Virginia Senator Louise Lucas (D-Portsmouth) had lost count on how many times she watched her gambling related bills flew straight in the garbage bin.
But last Monday’s Senate General Laws Committee hearing was different for Lucas after of her bills, which would allow organizations that hold bingo games to also poker games, had finally been transmitted to the full Senate.
The Daily Press reported that Lucas’ Senate Bill 1400 has hurdled the Senate Committee, albeit by a hairline.
Voting 8-7, the Senate Committee approved her poker bill, thanks in-part to Sen. William R. DeSteph Jr., R-Virginia Beach, who surprisingly joined her side.
The other Senator who voted in favor of the bill were Democrat Senators George Barker, Marnie Locke, Adam Ebbin, Jennifer Wexton, Scott Surovell, Jeremy McPike, and Monty Mason. The seven “nays” came from: Jill Vogel, Richard Black, Frank Ruff, Bryce Reeves, David Suetterlein, Siobhan Dunnavant, and Glen Sturtevant, Jr.
“I had the law on my side,” Lucas said afterward, according to the news report.
There is no assurance yet whether SB 1,400 will prosper in general despite passing the Senate committee. If ever the full Senate gives its nod, the poker bill will have to go to a House of Delegates that tends to frown on gambling, and to call bets on legalization bills.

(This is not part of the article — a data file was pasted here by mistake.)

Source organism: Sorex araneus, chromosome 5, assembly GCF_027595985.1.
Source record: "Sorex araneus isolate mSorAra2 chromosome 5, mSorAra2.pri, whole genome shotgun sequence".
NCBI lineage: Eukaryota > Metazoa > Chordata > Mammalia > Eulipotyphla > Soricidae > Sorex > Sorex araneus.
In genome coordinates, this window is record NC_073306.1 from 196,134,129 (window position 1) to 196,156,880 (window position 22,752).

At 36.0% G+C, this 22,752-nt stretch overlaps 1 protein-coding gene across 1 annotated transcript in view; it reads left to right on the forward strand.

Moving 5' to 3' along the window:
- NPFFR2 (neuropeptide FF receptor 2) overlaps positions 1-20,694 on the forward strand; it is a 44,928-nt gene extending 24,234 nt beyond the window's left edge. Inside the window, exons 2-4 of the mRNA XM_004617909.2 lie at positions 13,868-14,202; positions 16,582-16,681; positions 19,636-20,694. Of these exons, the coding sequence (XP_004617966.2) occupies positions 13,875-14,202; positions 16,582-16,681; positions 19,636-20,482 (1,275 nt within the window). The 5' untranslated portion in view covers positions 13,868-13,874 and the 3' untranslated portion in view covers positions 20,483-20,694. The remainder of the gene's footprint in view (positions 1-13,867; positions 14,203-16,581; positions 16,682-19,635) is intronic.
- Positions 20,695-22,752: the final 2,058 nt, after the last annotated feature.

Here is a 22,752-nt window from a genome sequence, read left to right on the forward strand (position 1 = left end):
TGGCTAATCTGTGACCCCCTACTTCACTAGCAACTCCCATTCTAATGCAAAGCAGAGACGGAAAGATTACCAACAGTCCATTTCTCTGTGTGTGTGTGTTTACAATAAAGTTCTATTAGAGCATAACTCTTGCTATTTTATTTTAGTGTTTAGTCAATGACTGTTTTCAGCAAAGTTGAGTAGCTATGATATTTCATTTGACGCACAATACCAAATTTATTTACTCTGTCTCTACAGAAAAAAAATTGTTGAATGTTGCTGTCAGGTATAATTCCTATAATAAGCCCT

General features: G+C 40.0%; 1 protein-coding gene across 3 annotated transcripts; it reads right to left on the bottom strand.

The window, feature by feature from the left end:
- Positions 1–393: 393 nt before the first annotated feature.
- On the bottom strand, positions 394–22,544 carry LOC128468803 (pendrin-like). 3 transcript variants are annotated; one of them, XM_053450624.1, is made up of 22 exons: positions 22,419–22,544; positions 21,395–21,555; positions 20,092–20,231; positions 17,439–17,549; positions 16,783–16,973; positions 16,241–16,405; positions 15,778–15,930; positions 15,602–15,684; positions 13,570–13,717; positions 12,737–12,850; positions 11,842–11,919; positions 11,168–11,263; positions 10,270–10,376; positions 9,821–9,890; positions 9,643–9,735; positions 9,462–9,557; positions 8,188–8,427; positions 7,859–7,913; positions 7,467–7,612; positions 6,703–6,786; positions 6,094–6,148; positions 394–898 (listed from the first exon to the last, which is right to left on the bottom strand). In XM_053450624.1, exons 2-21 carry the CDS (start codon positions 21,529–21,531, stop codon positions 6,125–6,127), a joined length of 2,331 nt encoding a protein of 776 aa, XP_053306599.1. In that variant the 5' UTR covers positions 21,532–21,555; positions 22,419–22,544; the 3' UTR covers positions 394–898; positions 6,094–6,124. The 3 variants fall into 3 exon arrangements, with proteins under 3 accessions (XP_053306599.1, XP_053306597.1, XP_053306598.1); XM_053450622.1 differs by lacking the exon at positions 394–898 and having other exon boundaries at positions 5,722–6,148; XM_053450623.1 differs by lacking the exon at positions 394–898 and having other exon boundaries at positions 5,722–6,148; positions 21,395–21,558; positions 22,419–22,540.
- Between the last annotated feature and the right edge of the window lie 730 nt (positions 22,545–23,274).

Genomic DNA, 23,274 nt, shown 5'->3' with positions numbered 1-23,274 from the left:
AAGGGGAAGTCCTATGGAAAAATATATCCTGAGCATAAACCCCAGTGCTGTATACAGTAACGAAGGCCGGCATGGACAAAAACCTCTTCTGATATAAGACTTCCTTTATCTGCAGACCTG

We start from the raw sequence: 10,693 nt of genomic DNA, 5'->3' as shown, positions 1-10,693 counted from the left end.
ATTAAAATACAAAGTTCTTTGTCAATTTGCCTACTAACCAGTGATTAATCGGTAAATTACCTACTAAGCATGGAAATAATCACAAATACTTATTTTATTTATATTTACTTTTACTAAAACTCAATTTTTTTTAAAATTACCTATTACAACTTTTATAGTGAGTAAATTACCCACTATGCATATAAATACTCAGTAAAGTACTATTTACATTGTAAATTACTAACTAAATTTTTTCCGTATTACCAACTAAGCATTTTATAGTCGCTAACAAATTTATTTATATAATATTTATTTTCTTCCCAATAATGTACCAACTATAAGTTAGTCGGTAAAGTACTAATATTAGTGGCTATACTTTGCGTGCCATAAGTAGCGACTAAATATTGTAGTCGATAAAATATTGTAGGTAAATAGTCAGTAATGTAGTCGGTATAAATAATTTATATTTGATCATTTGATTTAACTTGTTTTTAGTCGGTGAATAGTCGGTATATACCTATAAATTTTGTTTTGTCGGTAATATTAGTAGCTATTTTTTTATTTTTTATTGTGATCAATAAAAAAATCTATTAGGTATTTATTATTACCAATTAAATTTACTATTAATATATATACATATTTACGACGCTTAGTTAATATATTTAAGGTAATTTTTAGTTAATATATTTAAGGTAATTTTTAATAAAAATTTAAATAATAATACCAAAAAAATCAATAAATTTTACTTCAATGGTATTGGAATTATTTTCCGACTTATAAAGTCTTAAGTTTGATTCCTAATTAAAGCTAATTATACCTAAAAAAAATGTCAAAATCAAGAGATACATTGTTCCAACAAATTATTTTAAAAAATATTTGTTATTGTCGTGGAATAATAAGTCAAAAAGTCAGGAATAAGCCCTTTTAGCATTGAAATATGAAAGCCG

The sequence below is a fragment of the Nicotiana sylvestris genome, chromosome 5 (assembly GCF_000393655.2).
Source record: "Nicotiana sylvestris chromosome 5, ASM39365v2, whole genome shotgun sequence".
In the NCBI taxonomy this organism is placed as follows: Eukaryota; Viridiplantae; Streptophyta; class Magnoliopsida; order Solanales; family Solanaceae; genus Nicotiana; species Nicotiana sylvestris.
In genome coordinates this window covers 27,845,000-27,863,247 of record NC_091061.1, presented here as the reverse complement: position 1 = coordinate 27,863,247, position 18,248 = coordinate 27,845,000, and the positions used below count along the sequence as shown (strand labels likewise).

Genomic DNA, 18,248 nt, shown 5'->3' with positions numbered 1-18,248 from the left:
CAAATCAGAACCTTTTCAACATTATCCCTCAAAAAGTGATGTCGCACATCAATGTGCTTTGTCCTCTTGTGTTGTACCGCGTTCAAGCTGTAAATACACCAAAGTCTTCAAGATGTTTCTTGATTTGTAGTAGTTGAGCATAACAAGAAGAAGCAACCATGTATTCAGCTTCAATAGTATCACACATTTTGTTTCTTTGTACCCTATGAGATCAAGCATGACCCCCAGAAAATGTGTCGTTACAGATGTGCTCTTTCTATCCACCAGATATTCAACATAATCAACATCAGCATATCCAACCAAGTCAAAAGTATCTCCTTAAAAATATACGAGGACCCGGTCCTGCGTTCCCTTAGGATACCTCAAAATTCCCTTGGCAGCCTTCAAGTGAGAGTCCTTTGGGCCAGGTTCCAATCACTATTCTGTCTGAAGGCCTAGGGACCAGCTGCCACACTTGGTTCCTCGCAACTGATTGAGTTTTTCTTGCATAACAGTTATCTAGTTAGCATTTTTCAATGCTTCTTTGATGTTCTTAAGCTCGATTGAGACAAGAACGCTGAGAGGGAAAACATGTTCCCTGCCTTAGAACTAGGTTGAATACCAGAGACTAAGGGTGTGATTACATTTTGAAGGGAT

… But threw out Lucas’ casino bill once again
If she was lucky enough to get eight nods for her poker bill, Lucas failed to convince the Senate committee to approve her casino bill for the nth time.
The Senate committee reportedly voted 7-8 against the Lucas’ bill, which would have paved the way for the opening of a casino in Virginia.
Before the committee voted, Lucas dangled in front of the Senate members the $10 million in annual revenue that Portsmouth could earn by opening a casino in her home city.
“Many of us are also looking to try to bring some of those funds back to Virginia,” she said.
Sen. Scott A. Surovell, D-Fairfax, had Lucas’ back. Revenue from a casino could help the state close its budget shortfall, he said.
“We’re missing out on a real opportunity in this state by not taking advantage of this,” he said.